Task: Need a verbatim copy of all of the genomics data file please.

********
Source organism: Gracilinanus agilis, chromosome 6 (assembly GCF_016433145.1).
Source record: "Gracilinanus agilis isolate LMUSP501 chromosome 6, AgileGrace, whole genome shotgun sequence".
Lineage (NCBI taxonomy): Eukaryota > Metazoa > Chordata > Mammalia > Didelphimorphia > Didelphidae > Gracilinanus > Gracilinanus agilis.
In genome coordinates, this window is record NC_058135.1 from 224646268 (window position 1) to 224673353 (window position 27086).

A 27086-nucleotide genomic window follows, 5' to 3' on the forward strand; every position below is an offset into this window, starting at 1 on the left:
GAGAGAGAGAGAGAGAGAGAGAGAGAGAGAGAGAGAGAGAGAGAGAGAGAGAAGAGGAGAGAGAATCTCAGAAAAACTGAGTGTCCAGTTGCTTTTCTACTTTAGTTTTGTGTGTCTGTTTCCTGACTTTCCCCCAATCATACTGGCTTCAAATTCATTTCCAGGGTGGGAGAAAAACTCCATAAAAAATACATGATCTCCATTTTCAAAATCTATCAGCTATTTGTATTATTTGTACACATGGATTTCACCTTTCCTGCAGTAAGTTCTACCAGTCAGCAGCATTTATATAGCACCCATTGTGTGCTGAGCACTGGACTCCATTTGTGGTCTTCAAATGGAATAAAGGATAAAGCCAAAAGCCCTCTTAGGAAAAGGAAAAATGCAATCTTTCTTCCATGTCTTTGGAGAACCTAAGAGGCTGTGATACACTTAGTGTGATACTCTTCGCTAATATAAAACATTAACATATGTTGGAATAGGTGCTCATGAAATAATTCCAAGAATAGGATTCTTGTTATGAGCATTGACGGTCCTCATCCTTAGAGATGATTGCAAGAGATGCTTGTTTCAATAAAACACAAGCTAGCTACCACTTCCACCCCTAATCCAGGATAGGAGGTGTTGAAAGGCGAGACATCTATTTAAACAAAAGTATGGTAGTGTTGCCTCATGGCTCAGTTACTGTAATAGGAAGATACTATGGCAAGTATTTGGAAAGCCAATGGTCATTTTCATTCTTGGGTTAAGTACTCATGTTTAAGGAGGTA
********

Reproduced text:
Source organism: Gracilinanus agilis, chromosome 6 (assembly GCF_016433145.1).
Source record: "Gracilinanus agilis isolate LMUSP501 chromosome 6, AgileGrace, whole genome shotgun sequence".
Lineage (NCBI taxonomy): Eukaryota > Metazoa > Chordata > Mammalia > Didelphimorphia > Didelphidae > Gracilinanus > Gracilinanus agilis.
In genome coordinates, this window is record NC_058135.1 from 224646268 (window position 1) to 224673353 (window position 27086).

A 27086-nucleotide genomic window follows, 5' to 3' on the forward strand; every position below is an offset into this window, starting at 1 on the left:
GAGAGAGAGAGAGAGAGAGAGAGAGAGAGAGAGAGAGAGAGAGAGAGAGAGAAGAGGAGAGAGAATCTCAGAAAAACTGAGTGTCCAGTTGCTTTTCTACTTTAGTTTTGTGTGTCTGTTTCCTGACTTTCCCCCAATCATACTGGCTTCAAATTCATTTCCAGGGTGGGAGAAAAACTCCATAAAAAATACATGATCTCCATTTTCAAAATCTATCAGCTATTTGTATTATTTGTACACATGGATTTCACCTTTCCTGCAGTAAGTTCTACCAGTCAGCAGCATTTATATAGCACCCATTGTGTGCTGAGCACTGGACTCCATTTGTGGTCTTCAAATGGAATAAAGGATAAAGCCAAAAGCCCTCTTAGGAAAAGGAAAAATGCAATCTTTCTTCCATGTCTTTGGAGAACCTAAGAGGCTGTGATACACTTAGTGTGATACTCTTCGCTAATATAAAACATTAACATATGTTGGAATAGGTGCTCATGAAATAATTCCAAGAATAGGATTCTTGTTATGAGCATTGACGGTCCTCATCCTTAGAGATGATTGCAAGAGATGCTTGTTTCAATAAAACACAAGCTAGCTACCACTTCCACCCCTAATCCAGGATAGGAGGTGTTGAAAGGCGAGACATCTATTTAAACAAAAGTATGGTAGTGTTGCCTCATGGCTCAGTTACTGTAATAGGAAGATACTATGGCAAGTATTTGGAAAGCCAATGGTCATTTTCATTCTTGGGTTAAGTACTCATGTTTAAGGAGGTA